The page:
Like most parents, you want your children to be healthy. However, not everything your parents did is necessarily what experts consider to be most healthful now. According to obesity researchers, the United States obesity rate has more than doubled for preschoolers and adolescents-and more than tripled for ages 6 to 11-over the past 30 years. Obese children are at greater risk for health problems such as diabetes and heart disease, and often carry these problems into adulthood.
So, how do parents help children, and the entire family, eat healthier, both at home and away-from-home?
“Talk to your pediatrician, family doctor or registered dietitian to determine the healthiest weight goals for the entire family,” said nutrition expert Jenifer Bland-Campbell, “then make a plan to tackle the issue.”
She offers these tips to help parents help their families eat more healthfully:
• Eat at least one meal together daily, at regular intervals to discourage snacking.
• Prepare healthy dishes for the whole family, not just special foods for an overweight child.
• Don’t use food as a reward, comfort or punishment.
• Watch portions. “Clean your plate” is not always the way to go.
• Eat slowly. It takes almost 20 minutes for the brain to register that the body is full.
• Encourage water or skim or 1% milk instead of high-calorie, sugary drinks.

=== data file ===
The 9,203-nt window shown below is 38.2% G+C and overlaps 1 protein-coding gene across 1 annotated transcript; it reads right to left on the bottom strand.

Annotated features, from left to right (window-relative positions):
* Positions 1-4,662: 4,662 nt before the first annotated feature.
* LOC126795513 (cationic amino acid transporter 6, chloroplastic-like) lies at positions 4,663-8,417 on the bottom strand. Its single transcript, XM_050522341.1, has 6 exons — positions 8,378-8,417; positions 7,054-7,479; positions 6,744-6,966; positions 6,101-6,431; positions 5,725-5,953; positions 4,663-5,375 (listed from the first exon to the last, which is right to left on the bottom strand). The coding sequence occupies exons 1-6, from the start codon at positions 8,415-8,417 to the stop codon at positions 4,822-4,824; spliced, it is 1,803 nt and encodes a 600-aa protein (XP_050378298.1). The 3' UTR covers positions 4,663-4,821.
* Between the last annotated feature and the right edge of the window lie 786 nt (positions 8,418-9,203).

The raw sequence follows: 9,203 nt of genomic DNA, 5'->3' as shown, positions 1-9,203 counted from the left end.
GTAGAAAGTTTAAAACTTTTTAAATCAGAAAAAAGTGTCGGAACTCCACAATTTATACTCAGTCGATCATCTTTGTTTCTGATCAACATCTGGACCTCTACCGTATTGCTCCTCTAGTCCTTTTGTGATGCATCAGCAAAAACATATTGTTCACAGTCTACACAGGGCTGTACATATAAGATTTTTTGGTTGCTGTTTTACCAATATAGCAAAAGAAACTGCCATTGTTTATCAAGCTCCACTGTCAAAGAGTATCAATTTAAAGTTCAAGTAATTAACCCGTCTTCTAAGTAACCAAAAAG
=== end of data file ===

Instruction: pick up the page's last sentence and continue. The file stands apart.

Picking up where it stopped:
• Getting kids to eat at least five servings of vegetables and fruits each day will not be easy, but focus on the colors to make it more fun. Visit www.5aday.org for more tips.
• Use low-fat or fat-free dressings, mayonnaise and dairy items at home as if they are the full-fat versions. Kids will take your cues. Ask for the same items on the side when eating away-from-home.
• Take the stairs. When you go shopping, park the car farther away from the store and walk.
• Limit television, video games or computer time.
• Replace mayonnaise and cheese on burgers or sandwiches with catsup, mustard or barbecue sauce.
• Stick with items that are baked, broiled, steamed or poached-not fried.
• Ask for nutritional information when eating out.
• Look beyond the children’s menu, often limited to fried, high-calorie, high-fat foods. Split one healthier adult entrée between two children.
• Ask for a takeout container and put some of the food in before you eat.
• Ask that bread, beverages and tortilla chips be served with the meal, not beforehand.
“Parents can help children reach wellness goals by first making healthy changes at home, then teaching kids what to do away from home,” said Bland-Campbell. “Healthy eating does not happen overnight, but children take cues from their parents and will learn behaviors over time.”
Bland-Campbell is a registered dietitian with ARAMARK, a company that manages food service programs at businesses, colleges, hospitals, and approximately 4,000 schools across the country.
You can find research on the away-from-home nutritional preferences of Americans at ARAMARK’S Web site, www.diningstyle.com. There, parents can find their own dining style and receive tips from dietitians on more ways to eat better.